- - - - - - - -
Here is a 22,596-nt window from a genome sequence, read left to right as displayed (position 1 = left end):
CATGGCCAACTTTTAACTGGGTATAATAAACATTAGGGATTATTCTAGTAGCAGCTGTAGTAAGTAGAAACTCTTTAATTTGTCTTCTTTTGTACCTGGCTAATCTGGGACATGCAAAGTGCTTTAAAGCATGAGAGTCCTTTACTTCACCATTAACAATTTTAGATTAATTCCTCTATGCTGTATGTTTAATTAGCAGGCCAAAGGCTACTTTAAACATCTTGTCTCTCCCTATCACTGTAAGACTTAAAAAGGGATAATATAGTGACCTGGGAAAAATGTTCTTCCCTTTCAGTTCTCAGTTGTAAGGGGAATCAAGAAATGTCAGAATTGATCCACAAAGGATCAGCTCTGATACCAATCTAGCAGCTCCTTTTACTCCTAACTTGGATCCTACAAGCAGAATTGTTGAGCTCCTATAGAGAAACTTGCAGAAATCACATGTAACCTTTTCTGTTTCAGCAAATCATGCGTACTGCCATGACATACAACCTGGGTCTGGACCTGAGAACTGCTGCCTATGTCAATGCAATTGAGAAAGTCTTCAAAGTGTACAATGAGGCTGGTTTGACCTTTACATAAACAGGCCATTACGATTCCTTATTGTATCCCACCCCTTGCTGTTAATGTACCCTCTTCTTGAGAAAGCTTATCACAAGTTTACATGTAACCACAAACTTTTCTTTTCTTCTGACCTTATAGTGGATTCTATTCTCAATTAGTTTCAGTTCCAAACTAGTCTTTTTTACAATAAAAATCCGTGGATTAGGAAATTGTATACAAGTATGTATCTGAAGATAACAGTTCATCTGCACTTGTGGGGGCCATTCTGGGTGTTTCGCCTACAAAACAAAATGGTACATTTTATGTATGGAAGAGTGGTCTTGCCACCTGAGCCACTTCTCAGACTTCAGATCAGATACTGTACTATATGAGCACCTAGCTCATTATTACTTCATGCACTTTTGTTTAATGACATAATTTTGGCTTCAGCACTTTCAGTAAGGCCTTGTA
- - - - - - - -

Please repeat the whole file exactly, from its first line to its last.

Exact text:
Here is a 22,596-nt window from a genome sequence, read left to right as displayed (position 1 = left end):
CATGGCCAACTTTTAACTGGGTATAATAAACATTAGGGATTATTCTAGTAGCAGCTGTAGTAAGTAGAAACTCTTTAATTTGTCTTCTTTTGTACCTGGCTAATCTGGGACATGCAAAGTGCTTTAAAGCATGAGAGTCCTTTACTTCACCATTAACAATTTTAGATTAATTCCTCTATGCTGTATGTTTAATTAGCAGGCCAAAGGCTACTTTAAACATCTTGTCTCTCCCTATCACTGTAAGACTTAAAAAGGGATAATATAGTGACCTGGGAAAAATGTTCTTCCCTTTCAGTTCTCAGTTGTAAGGGGAATCAAGAAATGTCAGAATTGATCCACAAAGGATCAGCTCTGATACCAATCTAGCAGCTCCTTTTACTCCTAACTTGGATCCTACAAGCAGAATTGTTGAGCTCCTATAGAGAAACTTGCAGAAATCACATGTAACCTTTTCTGTTTCAGCAAATCATGCGTACTGCCATGACATACAACCTGGGTCTGGACCTGAGAACTGCTGCCTATGTCAATGCAATTGAGAAAGTCTTCAAAGTGTACAATGAGGCTGGTTTGACCTTTACATAAACAGGCCATTACGATTCCTTATTGTATCCCACCCCTTGCTGTTAATGTACCCTCTTCTTGAGAAAGCTTATCACAAGTTTACATGTAACCACAAACTTTTCTTTTCTTCTGACCTTATAGTGGATTCTATTCTCAATTAGTTTCAGTTCCAAACTAGTCTTTTTTACAATAAAAATCCGTGGATTAGGAAATTGTATACAAGTATGTATCTGAAGATAACAGTTCATCTGCACTTGTGGGGGCCATTCTGGGTGTTTCGCCTACAAAACAAAATGGTACATTTTATGTATGGAAGAGTGGTCTTGCCACCTGAGCCACTTCTCAGACTTCAGATCAGATACTGTACTATATGAGCACCTAGCTCATTATTACTTCATGCACTTTTGTTTAATGACATAATTTTGGCTTCAGCACTTTCAGTAAGGCCTTGTA